How do you relate to people who practice voodoo

I Facetimed Mary this morning and I noticed a different picture behind her. When I commented on it, she said that it was in Ken and Barbie’s house. She was staying with them (invited? uninvited?) while her sister and husband were away. Ken was also in the house, I gathered, but they neither said hello.

Mary has shown up at all family sicknesses in the last decade. She and Dan built Pat’s cabin while Vicky was struggling with her final days of cancer. Mary nursed Barb (our sister) when she was battling her breast cancer in the early aughts. She shepherded me in my days of illness with Parkinson and hospitalization. Now, this. I’m surprised she didn’t go to New York and take care of people on 9-11.

I confessed to Achraf during Skype today that I don’t feel comfortable going over to Ken’s and… what? visiting? sitting awkwardly while they extol the treatment regimen that they so put their faith in and I heartily question. Diet as a cure? Elimination of sugar which causes cancer? Really? If sugar was such a cause, wouldn’t more people be critically ill?

In addition to their “Nature’s Best” treatment, they also ascribe to a charismatic evangelical faith. So too do many of my other siblings, notably Joanie, Theresa, and Mary. Kathy is a “slave to Mary” kind of Catholic. It fits with the “Fantasy industrial complex” that Andersen talked about in his book Fantasyland. We trust our feelings over facts; we cling to the notion of happy endings rather than peaceful surrender. Giving up is such a dirty concept in our society. Somehow it’s so permeated with shame and remorse that we can never accept that surrender is a viable and life-giving option.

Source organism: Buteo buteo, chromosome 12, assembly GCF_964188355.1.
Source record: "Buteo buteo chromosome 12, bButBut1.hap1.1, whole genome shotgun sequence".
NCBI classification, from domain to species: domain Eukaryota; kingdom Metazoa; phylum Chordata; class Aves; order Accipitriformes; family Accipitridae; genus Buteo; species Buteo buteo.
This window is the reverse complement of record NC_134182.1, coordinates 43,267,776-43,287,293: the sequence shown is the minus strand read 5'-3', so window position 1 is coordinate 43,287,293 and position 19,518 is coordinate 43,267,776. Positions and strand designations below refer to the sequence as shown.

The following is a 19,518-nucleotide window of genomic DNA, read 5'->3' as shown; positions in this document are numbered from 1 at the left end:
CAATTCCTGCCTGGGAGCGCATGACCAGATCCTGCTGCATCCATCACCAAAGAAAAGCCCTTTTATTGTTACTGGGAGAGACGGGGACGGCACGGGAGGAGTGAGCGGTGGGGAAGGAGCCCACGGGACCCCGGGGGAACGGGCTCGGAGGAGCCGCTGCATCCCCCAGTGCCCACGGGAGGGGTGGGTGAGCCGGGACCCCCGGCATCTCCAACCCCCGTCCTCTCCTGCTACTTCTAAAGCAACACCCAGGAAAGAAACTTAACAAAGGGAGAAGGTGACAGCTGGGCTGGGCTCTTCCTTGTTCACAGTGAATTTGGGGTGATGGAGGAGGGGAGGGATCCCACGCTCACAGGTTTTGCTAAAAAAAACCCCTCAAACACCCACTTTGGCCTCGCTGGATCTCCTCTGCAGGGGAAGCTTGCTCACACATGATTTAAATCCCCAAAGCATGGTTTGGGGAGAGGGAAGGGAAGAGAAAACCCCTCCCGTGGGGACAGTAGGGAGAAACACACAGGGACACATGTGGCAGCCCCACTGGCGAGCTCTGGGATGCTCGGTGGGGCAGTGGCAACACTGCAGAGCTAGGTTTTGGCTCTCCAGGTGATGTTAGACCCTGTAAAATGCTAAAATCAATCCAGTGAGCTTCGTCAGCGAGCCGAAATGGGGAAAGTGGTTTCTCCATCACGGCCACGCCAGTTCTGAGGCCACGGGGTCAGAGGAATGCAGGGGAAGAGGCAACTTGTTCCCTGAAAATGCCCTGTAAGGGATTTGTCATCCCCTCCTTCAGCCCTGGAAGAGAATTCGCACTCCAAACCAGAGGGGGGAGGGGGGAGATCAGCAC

Perhaps that’s why people in the 12 step program are so different from “normies.”

Another trait that sets my siblings apart is their paucity at expressing gratitude. I asked Mary if Dan got the book I sent him. She said, Oh yeah.” and left it at that. Ken never thanked me for a tie I gave him one Christmas. Nieces have never thanked me for gifts sent for weddings and graduations.

So, the veil has been lifted from my eyes. Yes, I’m back in the proximity of my family. No, I don’t have much in common with them. Our respected lives have diverged on separate tracks; not even parallel. I can only sit in wonder, in silence, and listen. Perhaps I can make an observation. Is that so?

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